Photos and article by Mary Alice Murphy

The Gila Regional Medical Center Auxiliary raises money with fundraisers throughout the year to purchase needed equipment for GRMC departments.

At the Auxiliary's monthly meeting on Wednesday, April 11, Emergency Medical Services Director Eloy Medina and EMT Laurie Tavonatti demonstrated some equipment that the Auxiliary had purchased for the department.

"Thank you, guys," Medina said. "I've been director for four years. One of the first letters I received as director was from the Auxiliary asking me to apply for items and put them on a wish list. What you have provided to us is not a truck, but components that make everything work. Thank you from the bottom of our heart.

He said the Public Regulation Commission regulates how much equipment EMS needs on each truck.

"We are an elderly community," Medina said. "We use this backboard a lot. It's a rigid piece. Although there is a lot of controversy around use of the backboard, our local medical director recommends we still use it. We have three per unit. The person is strapped on to the board, with head stabilization, with two clips across the chest, one across the hips and one across the knees. We also use pads, because not everyone is flat. It's about comfort and quality of care for the patients."

He said the department has 11 ambulances. "We try to keep 40 backboards in stock. But when someone is transported on them, the trauma centers just take the boards and throw them into their truck. We are asking for an emblem to put on them recognizing it was purchased for us by the Auxiliary. The boards cost $193 each. For small children, we will put more pads on them. We do have smaller ones for babies. They can carry up to 500 pounds. If we need more than that, we can strap two together. They are designed to fit in a helicopter."

Medina said the boards disappear into other units or trucks or into closets after the patient has been transported. "We don't try to get them back, especially not from smaller communities where they might need them."

He also demonstrated a scoop backboard. "The regular backboard can be X-rayed through, but not the scoop, because it's metal. You bought us three scoops, which allow us to carry a patient with a minimal amount of movement. They cost $393 each, plus $50 for the straps. They carry the patient until he or she can be transferred directly to a gurney in the ambulance."

He also said they received four traction splints, which are used to secure femur fractures. He showed how femur fractures usually break and the bone pushes over the other portion of bone, causing severe pain. The traction splint can be used to pull the bone back together to relieve a lot of the pain. He described it as like reeling in a fish.

"When we receive brand new equipment, we move it to the front-line trucks and move the older equipment to the older trucks," Medina said.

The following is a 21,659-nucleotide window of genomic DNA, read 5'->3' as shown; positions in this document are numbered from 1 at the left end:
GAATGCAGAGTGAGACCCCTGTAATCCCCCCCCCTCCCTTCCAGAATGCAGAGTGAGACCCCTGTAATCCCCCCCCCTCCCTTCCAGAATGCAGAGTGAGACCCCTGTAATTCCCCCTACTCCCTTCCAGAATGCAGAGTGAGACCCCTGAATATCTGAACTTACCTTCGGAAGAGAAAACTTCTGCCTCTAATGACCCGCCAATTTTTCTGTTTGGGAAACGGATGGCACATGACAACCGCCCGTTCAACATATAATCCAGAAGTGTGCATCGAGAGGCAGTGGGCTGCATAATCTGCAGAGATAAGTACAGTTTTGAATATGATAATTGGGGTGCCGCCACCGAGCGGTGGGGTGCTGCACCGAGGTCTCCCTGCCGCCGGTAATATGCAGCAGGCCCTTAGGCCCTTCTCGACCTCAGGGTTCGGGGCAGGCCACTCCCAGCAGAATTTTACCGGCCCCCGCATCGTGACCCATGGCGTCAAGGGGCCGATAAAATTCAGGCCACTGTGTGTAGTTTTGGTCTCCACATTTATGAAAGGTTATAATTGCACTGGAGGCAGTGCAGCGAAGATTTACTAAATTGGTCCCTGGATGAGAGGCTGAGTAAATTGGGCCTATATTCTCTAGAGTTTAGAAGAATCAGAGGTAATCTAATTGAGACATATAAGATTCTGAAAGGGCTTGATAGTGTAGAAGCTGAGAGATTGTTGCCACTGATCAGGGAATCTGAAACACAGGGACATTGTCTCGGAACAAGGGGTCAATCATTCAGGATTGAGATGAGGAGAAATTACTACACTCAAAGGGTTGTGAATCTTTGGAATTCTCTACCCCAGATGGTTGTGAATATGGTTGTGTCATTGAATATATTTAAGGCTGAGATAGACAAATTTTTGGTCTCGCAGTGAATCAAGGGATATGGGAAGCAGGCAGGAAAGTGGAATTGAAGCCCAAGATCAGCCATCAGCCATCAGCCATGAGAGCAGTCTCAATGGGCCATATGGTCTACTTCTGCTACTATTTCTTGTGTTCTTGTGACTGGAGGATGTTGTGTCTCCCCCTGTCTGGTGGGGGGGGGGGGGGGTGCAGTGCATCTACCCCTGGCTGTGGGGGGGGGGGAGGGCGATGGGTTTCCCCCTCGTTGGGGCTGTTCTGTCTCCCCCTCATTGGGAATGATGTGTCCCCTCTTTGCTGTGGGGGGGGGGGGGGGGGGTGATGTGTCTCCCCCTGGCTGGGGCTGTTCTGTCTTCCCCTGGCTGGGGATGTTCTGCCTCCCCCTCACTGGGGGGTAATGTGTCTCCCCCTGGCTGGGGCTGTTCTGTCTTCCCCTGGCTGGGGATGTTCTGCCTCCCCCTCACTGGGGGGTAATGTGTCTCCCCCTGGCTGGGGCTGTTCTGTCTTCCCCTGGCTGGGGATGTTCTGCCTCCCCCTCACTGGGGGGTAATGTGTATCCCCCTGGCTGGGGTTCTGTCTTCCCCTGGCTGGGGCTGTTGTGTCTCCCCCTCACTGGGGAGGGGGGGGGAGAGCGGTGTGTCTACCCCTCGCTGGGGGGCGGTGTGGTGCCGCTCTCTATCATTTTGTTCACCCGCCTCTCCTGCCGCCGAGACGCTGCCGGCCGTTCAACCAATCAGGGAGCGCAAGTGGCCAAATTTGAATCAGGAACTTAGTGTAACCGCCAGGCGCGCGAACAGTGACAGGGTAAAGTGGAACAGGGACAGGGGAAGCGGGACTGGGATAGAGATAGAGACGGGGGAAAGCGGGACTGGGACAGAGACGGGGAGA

When asked how long a person with a broken femur would remain in the traction splint, Medina said they can remain in the splint in the emergency room until a decision is made on what to do.

He said to lift someone on a backboard requires more than two personnel. "We have double female crews, so if the board and person weigh 400 pounds or more, we tell them to sit tight, we'll get there."

The GRMC EMS Department has a staff of 51, including drivers, to staff 11 ambulances, with one support crew.

"We receive about 5,000 calls a year," Medina said. "About 390 to 485 a month. Three paramedic trucks are staffed around the clock. We also have a transfer crew on call to take people to Tucson, Phoenix, Las Cruces, El Paso or Albuquerque."

The helicopters do not belong to the EMS Department but are run by Air Methods. "They have one helicopter here. If we need another, one can come from Deming. During the day, we have two trucks, one in Silver City and one in Bayard. If we leave the core of the city, then Bayard moves to Arenas Valley. If Bayard goes to Mimbres, we move to a closer location to the Mining District."

Frances Day, who was a good sport and let the scoop be demonstrated on her, asked what the department would do in the case of mass numbers of casualties.

"We have Operation Teamwork," Medina said. "It might stress the facility, but we rely on services, and call Operation Teamwork to get more staff into the ER. We use triage to treat the most critical first. Other resources may be public transport. The walking wounded, we can put on a bus to Deming or Las Cruces. We have memoranda of understanding with Luna, Hidalgo and Catron counties. We never leave the system alone. The whole county has a two-tier service, with the Fire Department and the Ambulance Service. It takes a lot of strategic planning.

"My staff is very good," Medina continued. "They have a lot of experience. They are amazing and they all work hard."

He noted the shifts are 24-hours, with 12 and 12 or 18 on and six on call.

"Our newer trucks have GPS," Medina said. "The trucks are always locked. The building is always locked. We have an ambulance in the Mimbres, one in Cliff-Gila and one in Bayard."

He invited the auxilians to take a tour. "We never turn down a tour request."

Live from Silver City

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